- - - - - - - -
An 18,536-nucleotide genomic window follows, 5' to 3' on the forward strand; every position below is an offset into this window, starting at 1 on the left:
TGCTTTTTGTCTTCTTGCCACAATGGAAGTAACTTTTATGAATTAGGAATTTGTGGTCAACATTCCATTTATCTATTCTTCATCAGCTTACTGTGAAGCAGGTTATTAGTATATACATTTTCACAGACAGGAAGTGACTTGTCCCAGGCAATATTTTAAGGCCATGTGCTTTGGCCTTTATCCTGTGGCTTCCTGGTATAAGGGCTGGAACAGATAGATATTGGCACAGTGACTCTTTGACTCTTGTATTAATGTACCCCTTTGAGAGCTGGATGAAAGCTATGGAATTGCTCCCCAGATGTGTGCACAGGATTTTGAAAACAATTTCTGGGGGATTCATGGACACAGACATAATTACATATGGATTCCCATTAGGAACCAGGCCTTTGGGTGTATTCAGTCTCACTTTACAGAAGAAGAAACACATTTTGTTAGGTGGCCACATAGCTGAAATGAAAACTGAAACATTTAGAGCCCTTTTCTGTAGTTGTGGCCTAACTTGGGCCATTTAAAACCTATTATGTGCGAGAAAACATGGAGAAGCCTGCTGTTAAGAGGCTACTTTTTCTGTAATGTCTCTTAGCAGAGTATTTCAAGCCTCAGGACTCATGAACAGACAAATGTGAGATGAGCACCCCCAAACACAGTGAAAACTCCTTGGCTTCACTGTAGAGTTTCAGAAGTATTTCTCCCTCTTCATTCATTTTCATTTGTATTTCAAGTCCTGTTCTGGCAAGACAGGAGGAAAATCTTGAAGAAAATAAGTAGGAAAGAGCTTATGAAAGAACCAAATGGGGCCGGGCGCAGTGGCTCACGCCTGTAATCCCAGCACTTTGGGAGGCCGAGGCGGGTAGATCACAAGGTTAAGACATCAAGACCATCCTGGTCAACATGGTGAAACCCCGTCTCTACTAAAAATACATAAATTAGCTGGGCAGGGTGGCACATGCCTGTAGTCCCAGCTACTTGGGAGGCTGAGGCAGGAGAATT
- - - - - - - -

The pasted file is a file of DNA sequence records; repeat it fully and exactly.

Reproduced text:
An 18,536-nucleotide genomic window follows, 5' to 3' on the forward strand; every position below is an offset into this window, starting at 1 on the left:
TGCTTTTTGTCTTCTTGCCACAATGGAAGTAACTTTTATGAATTAGGAATTTGTGGTCAACATTCCATTTATCTATTCTTCATCAGCTTACTGTGAAGCAGGTTATTAGTATATACATTTTCACAGACAGGAAGTGACTTGTCCCAGGCAATATTTTAAGGCCATGTGCTTTGGCCTTTATCCTGTGGCTTCCTGGTATAAGGGCTGGAACAGATAGATATTGGCACAGTGACTCTTTGACTCTTGTATTAATGTACCCCTTTGAGAGCTGGATGAAAGCTATGGAATTGCTCCCCAGATGTGTGCACAGGATTTTGAAAACAATTTCTGGGGGATTCATGGACACAGACATAATTACATATGGATTCCCATTAGGAACCAGGCCTTTGGGTGTATTCAGTCTCACTTTACAGAAGAAGAAACACATTTTGTTAGGTGGCCACATAGCTGAAATGAAAACTGAAACATTTAGAGCCCTTTTCTGTAGTTGTGGCCTAACTTGGGCCATTTAAAACCTATTATGTGCGAGAAAACATGGAGAAGCCTGCTGTTAAGAGGCTACTTTTTCTGTAATGTCTCTTAGCAGAGTATTTCAAGCCTCAGGACTCATGAACAGACAAATGTGAGATGAGCACCCCCAAACACAGTGAAAACTCCTTGGCTTCACTGTAGAGTTTCAGAAGTATTTCTCCCTCTTCATTCATTTTCATTTGTATTTCAAGTCCTGTTCTGGCAAGACAGGAGGAAAATCTTGAAGAAAATAAGTAGGAAAGAGCTTATGAAAGAACCAAATGGGGCCGGGCGCAGTGGCTCACGCCTGTAATCCCAGCACTTTGGGAGGCCGAGGCGGGTAGATCACAAGGTTAAGACATCAAGACCATCCTGGTCAACATGGTGAAACCCCGTCTCTACTAAAAATACATAAATTAGCTGGGCAGGGTGGCACATGCCTGTAGTCCCAGCTACTTGGGAGGCTGAGGCAGGAGAATT